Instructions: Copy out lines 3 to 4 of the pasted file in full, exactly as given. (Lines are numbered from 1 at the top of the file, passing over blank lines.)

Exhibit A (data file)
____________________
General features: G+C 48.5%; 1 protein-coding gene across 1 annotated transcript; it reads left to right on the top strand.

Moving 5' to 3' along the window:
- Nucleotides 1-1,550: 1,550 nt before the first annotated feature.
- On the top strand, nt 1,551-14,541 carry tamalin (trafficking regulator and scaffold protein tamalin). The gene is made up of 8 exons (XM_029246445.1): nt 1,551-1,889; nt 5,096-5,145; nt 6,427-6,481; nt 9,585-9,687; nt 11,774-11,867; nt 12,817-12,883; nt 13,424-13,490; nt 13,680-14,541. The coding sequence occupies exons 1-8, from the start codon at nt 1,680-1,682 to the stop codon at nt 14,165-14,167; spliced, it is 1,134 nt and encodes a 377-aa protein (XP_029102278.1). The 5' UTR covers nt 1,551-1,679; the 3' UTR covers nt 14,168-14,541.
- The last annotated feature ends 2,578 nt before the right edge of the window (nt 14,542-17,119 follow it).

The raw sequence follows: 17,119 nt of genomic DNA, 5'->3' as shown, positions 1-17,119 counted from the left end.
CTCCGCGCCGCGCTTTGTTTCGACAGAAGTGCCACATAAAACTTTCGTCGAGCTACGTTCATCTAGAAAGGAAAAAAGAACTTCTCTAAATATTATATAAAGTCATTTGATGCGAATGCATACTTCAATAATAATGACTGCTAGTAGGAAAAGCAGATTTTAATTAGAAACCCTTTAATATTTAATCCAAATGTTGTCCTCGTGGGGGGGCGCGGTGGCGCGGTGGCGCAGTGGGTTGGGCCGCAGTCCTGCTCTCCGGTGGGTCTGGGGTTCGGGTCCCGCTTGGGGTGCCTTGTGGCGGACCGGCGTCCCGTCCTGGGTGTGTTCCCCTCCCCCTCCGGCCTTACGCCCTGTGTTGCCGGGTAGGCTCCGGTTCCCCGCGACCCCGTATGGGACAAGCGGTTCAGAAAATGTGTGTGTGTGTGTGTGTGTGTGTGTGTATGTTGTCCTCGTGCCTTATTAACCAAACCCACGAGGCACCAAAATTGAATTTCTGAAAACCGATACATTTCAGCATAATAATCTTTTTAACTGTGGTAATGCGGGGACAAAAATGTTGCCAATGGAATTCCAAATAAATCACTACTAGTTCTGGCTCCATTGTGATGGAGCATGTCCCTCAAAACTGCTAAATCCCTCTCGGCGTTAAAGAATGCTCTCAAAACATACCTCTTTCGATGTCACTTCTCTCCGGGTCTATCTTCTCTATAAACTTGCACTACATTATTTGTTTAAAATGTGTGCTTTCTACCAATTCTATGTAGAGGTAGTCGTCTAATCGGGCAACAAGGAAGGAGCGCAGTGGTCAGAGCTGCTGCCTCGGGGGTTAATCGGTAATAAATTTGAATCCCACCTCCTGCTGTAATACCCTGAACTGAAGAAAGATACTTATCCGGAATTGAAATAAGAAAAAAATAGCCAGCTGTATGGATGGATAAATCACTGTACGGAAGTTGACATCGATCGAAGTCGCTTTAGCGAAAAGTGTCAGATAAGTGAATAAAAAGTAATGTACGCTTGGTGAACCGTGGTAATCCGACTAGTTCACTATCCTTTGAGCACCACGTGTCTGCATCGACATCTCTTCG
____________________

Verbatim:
- Nucleotides 1-1,550: 1,550 nt before the first annotated feature.
- On the top strand, nt 1,551-14,541 carry tamalin (trafficking regulator and scaffold protein tamalin). The gene is made up of 8 exons (XM_029246445.1): nt 1,551-1,889; nt 5,096-5,145; nt 6,427-6,481; nt 9,585-9,687; nt 11,774-11,867; nt 12,817-12,883; nt 13,424-13,490; nt 13,680-14,541. The coding sequence occupies exons 1-8, from the start codon at nt 1,680-1,682 to the stop codon at nt 14,165-14,167; spliced, it is 1,134 nt and encodes a 377-aa protein (XP_029102278.1). The 5' UTR covers nt 1,551-1,679; the 3' UTR covers nt 14,168-14,541.